7 Worst Home Improvements to Make

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Worst Home Improvements to Make

Worst Home Improvements to Make

By: Amber Hunt

Many homeowners purchase a house with renovations in mind. You may need to put some work into your house before it lives up to its full potential. Before you start knocking down walls, make sure you are aware of the renovation’s return on investment.

It’s also smart to begin any home improvement project with an idea of how much room your house has for improvement. Use free online resources to get an estimate of your home’s value, information about recent home sales and an analysis of your home loan to ensure you’re not over-improving your home and that you can afford renovations.

While every home situation is different, here are seven renovations that may not pay you back when it’s time to sell:

1. Home office remodel – According to Remodeling magazine, the average cost of a home office remodeling job (including wiring for Internet access, multiple phone lines and customized cabinets & desk) is about $10,526. On average, 55 percent of home office remodeling costs are recouped in the resale value of a home. If you want to spruce up your home office without a large investment, stay away from custom built items.

2. Sunroom addition – Many people believe that sunroom additions will cost less because they don’t require heating & cooling, are smaller and generally don’t have a bathroom. However, little extras and labor costs can easily add up and generally don’t return on the amount invested.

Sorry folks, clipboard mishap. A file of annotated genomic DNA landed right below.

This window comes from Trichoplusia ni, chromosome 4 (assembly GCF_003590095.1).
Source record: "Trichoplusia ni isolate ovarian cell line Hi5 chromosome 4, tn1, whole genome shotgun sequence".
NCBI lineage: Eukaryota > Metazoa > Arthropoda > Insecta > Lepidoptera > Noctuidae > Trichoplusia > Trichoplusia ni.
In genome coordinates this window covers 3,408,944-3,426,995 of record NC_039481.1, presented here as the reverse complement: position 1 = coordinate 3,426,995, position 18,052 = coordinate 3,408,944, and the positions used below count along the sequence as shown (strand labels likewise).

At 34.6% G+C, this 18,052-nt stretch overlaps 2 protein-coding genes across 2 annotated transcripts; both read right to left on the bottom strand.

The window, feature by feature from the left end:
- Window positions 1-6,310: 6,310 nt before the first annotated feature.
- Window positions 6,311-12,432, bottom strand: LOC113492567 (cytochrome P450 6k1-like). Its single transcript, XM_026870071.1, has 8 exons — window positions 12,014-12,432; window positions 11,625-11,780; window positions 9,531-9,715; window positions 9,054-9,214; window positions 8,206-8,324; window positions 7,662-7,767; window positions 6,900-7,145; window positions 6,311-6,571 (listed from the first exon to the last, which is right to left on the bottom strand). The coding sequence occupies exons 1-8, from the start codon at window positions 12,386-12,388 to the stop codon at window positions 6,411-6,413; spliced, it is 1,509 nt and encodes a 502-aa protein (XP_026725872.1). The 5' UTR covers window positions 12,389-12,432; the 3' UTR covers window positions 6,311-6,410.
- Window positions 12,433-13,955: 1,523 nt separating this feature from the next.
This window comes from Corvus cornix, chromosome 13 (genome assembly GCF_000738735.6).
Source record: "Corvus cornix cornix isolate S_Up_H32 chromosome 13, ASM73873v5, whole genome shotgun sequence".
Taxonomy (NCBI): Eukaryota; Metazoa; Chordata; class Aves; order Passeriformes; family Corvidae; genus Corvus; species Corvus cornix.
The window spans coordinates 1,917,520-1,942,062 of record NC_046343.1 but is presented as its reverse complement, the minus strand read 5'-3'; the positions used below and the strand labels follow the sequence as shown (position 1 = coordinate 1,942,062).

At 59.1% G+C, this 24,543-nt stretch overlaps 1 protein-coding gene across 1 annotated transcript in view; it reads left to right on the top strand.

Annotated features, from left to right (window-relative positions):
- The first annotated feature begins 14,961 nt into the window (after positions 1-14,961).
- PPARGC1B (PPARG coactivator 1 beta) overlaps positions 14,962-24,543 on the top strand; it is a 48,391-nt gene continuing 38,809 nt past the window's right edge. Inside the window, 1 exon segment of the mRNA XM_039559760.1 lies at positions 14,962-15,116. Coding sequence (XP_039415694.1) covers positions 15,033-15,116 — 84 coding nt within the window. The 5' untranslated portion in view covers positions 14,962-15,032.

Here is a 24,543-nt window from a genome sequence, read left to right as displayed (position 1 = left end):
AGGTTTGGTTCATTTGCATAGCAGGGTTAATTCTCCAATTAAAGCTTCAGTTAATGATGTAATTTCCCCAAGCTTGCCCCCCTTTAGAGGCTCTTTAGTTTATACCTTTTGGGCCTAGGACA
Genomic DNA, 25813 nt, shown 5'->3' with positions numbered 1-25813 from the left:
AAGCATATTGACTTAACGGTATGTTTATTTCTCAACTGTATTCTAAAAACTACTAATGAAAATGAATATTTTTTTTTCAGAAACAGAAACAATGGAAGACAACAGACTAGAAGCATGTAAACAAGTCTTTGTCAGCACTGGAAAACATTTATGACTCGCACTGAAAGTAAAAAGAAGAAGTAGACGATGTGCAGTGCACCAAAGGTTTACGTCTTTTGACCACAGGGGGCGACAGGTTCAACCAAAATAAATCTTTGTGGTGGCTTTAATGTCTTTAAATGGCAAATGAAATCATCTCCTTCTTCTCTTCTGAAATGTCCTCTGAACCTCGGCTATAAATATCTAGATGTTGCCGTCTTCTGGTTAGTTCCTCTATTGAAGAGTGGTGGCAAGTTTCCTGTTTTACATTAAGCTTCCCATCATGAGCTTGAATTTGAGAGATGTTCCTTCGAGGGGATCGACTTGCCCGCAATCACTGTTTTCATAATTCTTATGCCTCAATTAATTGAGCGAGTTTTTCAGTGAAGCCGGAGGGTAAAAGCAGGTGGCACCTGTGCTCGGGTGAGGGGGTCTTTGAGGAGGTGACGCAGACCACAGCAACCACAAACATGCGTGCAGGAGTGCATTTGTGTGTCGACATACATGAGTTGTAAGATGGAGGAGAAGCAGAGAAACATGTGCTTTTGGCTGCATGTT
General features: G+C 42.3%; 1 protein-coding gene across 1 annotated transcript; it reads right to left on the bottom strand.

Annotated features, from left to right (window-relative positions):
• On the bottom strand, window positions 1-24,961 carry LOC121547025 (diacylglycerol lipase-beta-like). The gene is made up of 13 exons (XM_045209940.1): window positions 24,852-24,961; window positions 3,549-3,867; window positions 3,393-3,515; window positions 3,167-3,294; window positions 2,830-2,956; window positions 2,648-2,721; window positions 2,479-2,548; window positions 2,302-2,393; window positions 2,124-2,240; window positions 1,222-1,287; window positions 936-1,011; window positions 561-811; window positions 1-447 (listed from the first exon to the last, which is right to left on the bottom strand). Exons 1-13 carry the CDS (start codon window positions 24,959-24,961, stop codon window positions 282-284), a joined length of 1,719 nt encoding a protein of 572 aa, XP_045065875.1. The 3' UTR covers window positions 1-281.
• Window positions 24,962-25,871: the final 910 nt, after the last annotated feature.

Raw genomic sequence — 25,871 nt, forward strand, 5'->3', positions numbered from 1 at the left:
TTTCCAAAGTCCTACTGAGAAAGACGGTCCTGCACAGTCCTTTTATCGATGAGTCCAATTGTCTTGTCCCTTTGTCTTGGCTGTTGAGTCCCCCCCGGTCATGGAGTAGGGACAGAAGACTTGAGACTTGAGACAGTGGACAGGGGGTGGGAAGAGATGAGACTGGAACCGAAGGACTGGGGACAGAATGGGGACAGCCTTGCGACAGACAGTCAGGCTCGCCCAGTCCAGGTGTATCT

3. Bathroom addition – Sometimes additional bathrooms are needed, especially if your family has outgrown the number of available bathrooms in your home. However, they tend to require a lot of costly work and generally only return a fraction of the investment.

4. Garage addition – Building a garage is basically like building a house for your car. It often requires builders to pour a foundation, construct walls and build a roof along with many other labor intensive efforts. The worst part is that homeowners generally recoup only 62 percent of the average costs, which are around $58,000.

5. Master bedroom suite – Master bedrooms can also be similar to building a small home, depending on how elaborate you want to get.  Adding bedrooms can add value to the house, but the costs are even greater.  The average cost per square foot varies, but anyway you look at it – you’re likely to lose money.

6. Fiberglass entry door – If you’re going to upgrade your door, don’t choose the higher-cost fiberglass alternative to a heavy steel door. Steel doors will provide greater security and weather-resistance and tend to return a 29 percent gain on the investment.

7. Swimming pools – Pools can be fun but they shouldn’t be added to a home in hopes that it will boost the value.  Many people see the pool as a burden when they are home shopping and focus on the maintenance costs and even possible hazards they present.

Before you get started on any home improvement be sure to consider its potential return. If you decide to move forward with any addition, you may want to think about refinancing as a way to fund your improvements. Whatever you decide, make sure you are making choices that will increase a home’s value rather than harm it.

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This article was originally featured on Quicken Loans Mortgage News, where personal finance writer, Amber Hunt, specializes in writing about mortgages and helping people refinance.